One of our lunch bunch, Greg, has done some reflecting and writing of late. His thinking has evolved more than the rest of us. This was meant for his fellow congregants at church, but he has consented to my entreaty to give his thoughts, below, wider distribution.

I’m a child of the nuclear age, two-going-on-three when the Manhattan Project’s Robert Oppenheimer set the first one off in New Mexico and quoted Hindu scripture. I was a little older, but not much, when a SAC bomber flew at low level over my backyard in a simulated attack on New Orleans as stand in for some Soviet city.

One of my first Army jobs was to have custody of and train to use nuclear land mines. I discovered that the mechanics of making things go boom was a matter of repetition of carefully ordered steps, like close order drill, and that calculating effects was a matter of graphs and charts and checklists that numbed the mind to consequences.

Later I studied deterrence and the mind games of escalation and thresholds, of having nuclear weapons for the sole purpose of insuring that no one else would use them, to counter which you had to convince someone else that you would indeed use them.

Once I sat in an audience of mostly attentive majors while a sincere and obviously concerned flag officer talked us through how he struggled with targeting our strategic missiles to minimize “collateral effects” and wondered at what scale achieving desired effects slid over into destruction of civilized society.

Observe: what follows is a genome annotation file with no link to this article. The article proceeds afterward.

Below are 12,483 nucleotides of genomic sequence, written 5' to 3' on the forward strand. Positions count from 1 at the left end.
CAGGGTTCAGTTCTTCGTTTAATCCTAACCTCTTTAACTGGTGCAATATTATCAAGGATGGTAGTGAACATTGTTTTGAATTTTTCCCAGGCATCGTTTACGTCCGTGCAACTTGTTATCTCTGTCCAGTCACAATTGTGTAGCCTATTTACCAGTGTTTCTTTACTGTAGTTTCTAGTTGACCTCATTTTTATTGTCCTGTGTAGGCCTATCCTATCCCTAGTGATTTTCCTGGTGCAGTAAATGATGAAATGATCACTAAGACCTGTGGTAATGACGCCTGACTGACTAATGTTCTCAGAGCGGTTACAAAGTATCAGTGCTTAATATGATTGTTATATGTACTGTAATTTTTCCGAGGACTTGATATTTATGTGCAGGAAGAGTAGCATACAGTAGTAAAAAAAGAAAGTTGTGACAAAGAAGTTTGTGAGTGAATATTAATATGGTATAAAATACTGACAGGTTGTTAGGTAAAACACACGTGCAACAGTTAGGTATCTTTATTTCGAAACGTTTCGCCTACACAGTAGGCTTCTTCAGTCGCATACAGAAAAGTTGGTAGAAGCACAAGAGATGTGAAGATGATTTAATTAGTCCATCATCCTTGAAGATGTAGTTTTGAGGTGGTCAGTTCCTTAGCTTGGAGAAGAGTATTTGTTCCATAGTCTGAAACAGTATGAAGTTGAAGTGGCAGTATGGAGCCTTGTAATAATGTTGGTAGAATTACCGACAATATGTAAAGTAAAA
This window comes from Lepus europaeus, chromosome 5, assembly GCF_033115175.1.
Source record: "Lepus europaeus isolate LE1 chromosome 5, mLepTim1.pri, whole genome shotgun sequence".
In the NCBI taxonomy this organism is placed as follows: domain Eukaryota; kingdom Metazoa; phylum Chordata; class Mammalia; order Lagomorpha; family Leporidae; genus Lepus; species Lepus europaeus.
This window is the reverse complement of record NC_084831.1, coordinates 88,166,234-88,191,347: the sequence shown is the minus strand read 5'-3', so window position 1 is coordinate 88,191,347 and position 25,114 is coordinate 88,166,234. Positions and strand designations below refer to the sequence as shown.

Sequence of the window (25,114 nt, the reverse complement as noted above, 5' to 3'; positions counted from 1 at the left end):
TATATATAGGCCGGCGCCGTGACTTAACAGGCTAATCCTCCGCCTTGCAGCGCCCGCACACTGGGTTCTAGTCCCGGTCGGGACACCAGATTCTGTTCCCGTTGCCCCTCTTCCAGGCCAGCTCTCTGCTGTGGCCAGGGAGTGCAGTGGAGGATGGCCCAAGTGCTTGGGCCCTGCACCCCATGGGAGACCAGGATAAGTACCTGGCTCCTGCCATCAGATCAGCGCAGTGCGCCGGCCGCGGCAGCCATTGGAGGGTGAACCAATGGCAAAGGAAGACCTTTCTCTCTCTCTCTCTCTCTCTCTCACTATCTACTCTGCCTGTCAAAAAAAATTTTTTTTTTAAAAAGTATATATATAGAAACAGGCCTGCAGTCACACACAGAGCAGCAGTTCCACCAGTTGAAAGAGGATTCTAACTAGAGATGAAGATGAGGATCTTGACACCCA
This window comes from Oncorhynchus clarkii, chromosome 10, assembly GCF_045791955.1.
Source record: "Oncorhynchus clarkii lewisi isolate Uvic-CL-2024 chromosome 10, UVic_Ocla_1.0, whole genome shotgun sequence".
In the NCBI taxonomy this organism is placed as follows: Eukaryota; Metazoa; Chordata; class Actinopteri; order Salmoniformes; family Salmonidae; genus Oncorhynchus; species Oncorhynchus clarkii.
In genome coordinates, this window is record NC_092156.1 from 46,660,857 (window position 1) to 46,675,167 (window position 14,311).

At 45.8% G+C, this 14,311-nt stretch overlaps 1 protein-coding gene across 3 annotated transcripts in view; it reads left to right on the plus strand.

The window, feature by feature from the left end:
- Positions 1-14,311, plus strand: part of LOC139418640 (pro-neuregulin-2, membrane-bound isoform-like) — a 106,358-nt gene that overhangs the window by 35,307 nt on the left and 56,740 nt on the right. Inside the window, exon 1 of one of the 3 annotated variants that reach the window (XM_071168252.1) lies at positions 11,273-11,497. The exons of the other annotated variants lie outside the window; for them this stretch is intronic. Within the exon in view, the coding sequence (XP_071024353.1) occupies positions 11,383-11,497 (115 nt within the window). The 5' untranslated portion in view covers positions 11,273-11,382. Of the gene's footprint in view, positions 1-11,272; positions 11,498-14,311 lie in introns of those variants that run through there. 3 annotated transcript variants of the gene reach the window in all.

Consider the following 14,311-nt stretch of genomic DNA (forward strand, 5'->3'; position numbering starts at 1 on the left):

I sat in another classified briefing of very attentive lieutenant colonels who watched a time lapse simulation of an all-out Soviet first strike on the U.S., represented by circles appearing on a map. The gallows humor of cheers when the first circles hit Washington DC quickly melted into stunned silence as massed circles in waves fell on our missile fields, airfields, naval bases, and major industrial complexes. Sobering does not adequately describe being in the presence of a cold, calculated, evil.

As a bookend to an Army career, I inspected Russian and other former Soviet missile sites that would have produced those impersonal circles. And I saw U.S. systems being inspected by Russians. The exquisite plumbing of an ICBM, the stolid reality of a train-based mobile missile, the dedicated crews – all very professional, all hard to relate to my conflicted US targeteer or to the grim march of the circles on the map. All unreal, and all too real.